It's been a tough couple of weeks for the families and friends of two men who have disappeared into local rivers. This morning, the King County Sheriff's Office announced that it has suspended its search for the Bothell man who jumped into the Snoqualmie River while trying to rescue his dog. Meanwhile, a Forks man remains missing after being chased by the U.S. Border Patrol and plunging into the Sol Duc River. It seems like sad news on both fronts, but the Forks incident carries special weight for immigrant advocates.
Salal harvesting is a common occupation among the many Hispanics who live in the Forks area, Sgt. Brian King of the Clallam County Sheriff's Department tells SW. You need a permit to pick or transport salal, however, and King says he assumes the Forest Service stopped Salinas and a female companion on suspicion that they didn't have one. (Forest Service spokesperson Donna Nemeth says she is not yet authorized to release a statement on the incident.)
The Forest Service needed an interpreter to talk with Salinas and his companion. And who did it call? Spanish-speaking locals like those King says his Sheriff's Department uses? An agency offering interpreter services? No, the Forest Service called the Border Patrol.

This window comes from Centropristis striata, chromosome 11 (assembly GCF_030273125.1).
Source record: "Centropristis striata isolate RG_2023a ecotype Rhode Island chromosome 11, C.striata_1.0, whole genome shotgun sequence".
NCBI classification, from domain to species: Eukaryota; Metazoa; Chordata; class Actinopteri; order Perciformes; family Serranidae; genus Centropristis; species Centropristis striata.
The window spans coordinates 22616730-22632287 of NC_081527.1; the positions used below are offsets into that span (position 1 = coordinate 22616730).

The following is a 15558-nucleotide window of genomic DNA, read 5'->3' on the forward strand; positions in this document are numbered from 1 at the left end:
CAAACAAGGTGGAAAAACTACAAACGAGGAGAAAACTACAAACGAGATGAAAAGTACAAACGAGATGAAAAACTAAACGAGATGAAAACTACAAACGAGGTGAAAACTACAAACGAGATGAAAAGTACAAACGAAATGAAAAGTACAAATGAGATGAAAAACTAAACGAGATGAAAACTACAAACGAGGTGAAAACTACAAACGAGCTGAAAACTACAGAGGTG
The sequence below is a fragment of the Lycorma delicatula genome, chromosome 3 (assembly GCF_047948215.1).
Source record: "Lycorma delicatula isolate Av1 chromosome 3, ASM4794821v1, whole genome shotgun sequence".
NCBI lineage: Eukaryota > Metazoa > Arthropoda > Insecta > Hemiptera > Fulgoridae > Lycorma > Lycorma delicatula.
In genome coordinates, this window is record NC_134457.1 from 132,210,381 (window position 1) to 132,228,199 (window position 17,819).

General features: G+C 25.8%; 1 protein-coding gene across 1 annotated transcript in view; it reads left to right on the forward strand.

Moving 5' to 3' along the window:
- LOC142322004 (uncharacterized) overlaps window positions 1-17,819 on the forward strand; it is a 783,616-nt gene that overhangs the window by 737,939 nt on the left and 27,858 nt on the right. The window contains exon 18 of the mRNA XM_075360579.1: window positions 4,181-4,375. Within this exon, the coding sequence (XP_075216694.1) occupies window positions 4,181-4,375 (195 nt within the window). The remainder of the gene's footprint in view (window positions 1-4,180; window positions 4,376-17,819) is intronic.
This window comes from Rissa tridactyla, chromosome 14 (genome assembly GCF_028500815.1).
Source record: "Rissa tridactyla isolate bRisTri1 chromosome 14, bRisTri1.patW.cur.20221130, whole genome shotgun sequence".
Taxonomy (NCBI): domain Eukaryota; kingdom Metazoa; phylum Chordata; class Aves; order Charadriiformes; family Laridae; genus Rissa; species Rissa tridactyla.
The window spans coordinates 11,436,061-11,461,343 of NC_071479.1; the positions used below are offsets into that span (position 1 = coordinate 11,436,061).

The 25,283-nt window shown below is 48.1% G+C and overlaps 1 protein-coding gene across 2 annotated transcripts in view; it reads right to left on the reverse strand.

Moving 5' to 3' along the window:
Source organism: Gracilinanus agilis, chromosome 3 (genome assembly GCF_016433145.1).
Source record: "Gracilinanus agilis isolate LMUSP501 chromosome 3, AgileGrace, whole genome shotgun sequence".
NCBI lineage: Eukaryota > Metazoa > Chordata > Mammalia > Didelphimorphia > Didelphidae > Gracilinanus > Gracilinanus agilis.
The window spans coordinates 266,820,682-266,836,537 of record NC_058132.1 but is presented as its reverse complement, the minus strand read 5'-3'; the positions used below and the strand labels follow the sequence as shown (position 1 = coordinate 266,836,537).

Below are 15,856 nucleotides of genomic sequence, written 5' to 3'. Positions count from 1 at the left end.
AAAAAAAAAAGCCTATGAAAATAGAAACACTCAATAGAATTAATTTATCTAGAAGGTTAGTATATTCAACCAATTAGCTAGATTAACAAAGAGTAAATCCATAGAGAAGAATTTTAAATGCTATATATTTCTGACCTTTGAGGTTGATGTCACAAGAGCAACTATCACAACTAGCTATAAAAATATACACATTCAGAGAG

Salinas, who according to one account can't swim, took off running in the direction of the river; his companion was taken into custody by the Border Patrol on suspicion of an immigration violation.
Some locals are seeing this incident in the context of what they say is a stepped-up presence by the Border Patrol. Mayor Bryon Monohon told the Peninsula Daily News that he was troubled by the "fear and panic" immigration authorities are creating.
Reached by SW, Border Patrol spokesperson Richard Sinks couldn't immediately say whether the agency has increased its presence in Forks or elsewhere in the Blaine sector that the town is part of. But he did say that it's now routine for many government agencies--including the state patrol and the police departments of Lynden, Blaine, and Sumas--to use the Border Patrol for interpreting.
Border Patrol agents, who are required to speak Spanish, are just trying to be helpful, Sinks says. But if they arrive on the scene and suspect that someone's an illegal alien, "they have a duty to ask," he says. (The agency, however, makes an exception for victims or witnesses.)
"It seems to be a majority of the time" that interpretation thereby leads to immigration enforcement, Sinks says.
What's more, the Border Patrol's Blaine sector also runs the 911 dispatch for Linden, Blaine, and Sumas. Sink describes the arrangement as a "cost cut" to those departments and another effort by the Border Patrol to help out its law enforcement colleagues. But when a person calling for urgent help gets the Border Patrol, it's no wonder that some people are feeling the omnipresence of immigration enforcement.